Lessons Learned from Windows 1.0
Back in the 1980’s IBM believed that the real technology value was in strategic hardware manufacturing. They stepped back and let Microsoft build the operating system, a mere component of the hardware that IBM viewed as insignificant. However, as we all know, the software wound up being the differentiating product that made Microsoft one of the largest companies in the world, while the hardware became a commodity. This lesson comes to mind again recently with Apple’s new Gianduia technology announcement, a client-side, standards based framework for Rich Internet Applications (RIAs).
With Gianduia, Apple is once again moving toward the user and the valuable interaction that breeds loyalty and connection with a technology. Gianduia also helps to explain why Apple has been so adamant with freezing Adobe out, first technically and now legally. With Adobe’s Open Screen Project, Adobe was on its way toward becoming the bridge that enabled a unified rich experience across all hardware. This would put Adobe in the value position and relegate Apple into the role IBM played all those decades ago. Instead with Guiaduia, Apple provides developers with an alternative to native Objective C development and delivers a viable alternative for RIAs on its hardware, increasing its value and further entrenching its value with consumers.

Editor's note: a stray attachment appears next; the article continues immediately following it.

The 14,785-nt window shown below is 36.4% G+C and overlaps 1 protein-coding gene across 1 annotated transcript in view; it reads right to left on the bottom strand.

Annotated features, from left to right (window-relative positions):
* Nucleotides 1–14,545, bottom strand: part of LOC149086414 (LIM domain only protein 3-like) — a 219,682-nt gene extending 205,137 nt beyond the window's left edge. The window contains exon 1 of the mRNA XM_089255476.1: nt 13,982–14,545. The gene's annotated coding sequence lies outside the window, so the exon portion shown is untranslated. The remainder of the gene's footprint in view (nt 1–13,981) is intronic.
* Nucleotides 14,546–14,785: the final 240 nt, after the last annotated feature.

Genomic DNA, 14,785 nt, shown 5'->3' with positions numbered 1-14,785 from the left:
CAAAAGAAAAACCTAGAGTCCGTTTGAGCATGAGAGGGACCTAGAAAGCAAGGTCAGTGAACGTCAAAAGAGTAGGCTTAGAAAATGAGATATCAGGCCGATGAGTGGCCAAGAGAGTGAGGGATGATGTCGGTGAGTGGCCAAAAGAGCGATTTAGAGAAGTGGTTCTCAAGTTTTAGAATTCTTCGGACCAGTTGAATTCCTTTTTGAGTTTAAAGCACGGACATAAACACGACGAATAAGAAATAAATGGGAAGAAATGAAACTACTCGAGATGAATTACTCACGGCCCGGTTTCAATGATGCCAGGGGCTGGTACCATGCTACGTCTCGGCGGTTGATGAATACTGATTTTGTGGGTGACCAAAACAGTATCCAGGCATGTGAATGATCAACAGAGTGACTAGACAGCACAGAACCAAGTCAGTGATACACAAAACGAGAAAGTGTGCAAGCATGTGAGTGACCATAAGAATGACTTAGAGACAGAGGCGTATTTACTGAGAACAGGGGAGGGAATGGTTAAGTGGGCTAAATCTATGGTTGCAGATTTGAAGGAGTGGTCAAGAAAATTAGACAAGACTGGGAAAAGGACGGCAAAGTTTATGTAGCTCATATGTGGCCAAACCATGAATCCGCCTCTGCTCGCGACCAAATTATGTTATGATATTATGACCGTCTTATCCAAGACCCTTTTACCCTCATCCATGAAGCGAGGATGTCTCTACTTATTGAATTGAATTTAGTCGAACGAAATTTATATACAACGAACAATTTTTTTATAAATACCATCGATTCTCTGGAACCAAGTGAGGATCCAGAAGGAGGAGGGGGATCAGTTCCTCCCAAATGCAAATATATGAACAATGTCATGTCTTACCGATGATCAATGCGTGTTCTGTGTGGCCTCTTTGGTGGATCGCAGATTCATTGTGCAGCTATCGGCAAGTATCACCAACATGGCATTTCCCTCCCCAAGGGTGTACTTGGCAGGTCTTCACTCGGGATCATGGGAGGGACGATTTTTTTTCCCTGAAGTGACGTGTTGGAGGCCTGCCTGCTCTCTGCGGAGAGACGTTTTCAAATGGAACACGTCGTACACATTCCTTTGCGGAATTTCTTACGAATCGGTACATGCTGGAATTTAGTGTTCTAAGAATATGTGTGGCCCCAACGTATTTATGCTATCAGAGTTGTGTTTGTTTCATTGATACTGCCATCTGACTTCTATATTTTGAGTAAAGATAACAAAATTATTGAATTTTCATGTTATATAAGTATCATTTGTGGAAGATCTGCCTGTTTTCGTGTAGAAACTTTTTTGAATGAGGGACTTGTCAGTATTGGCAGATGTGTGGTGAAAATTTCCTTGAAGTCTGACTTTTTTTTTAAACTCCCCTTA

Gianduia and the Open Screen Project ultimately both reinforce the importance of rich engagements that RIAs deliver. The fact that two 800lb gorillas are fighting over who gets to provide the platform for delivering a rich experience just further proves that this is where the real value lies.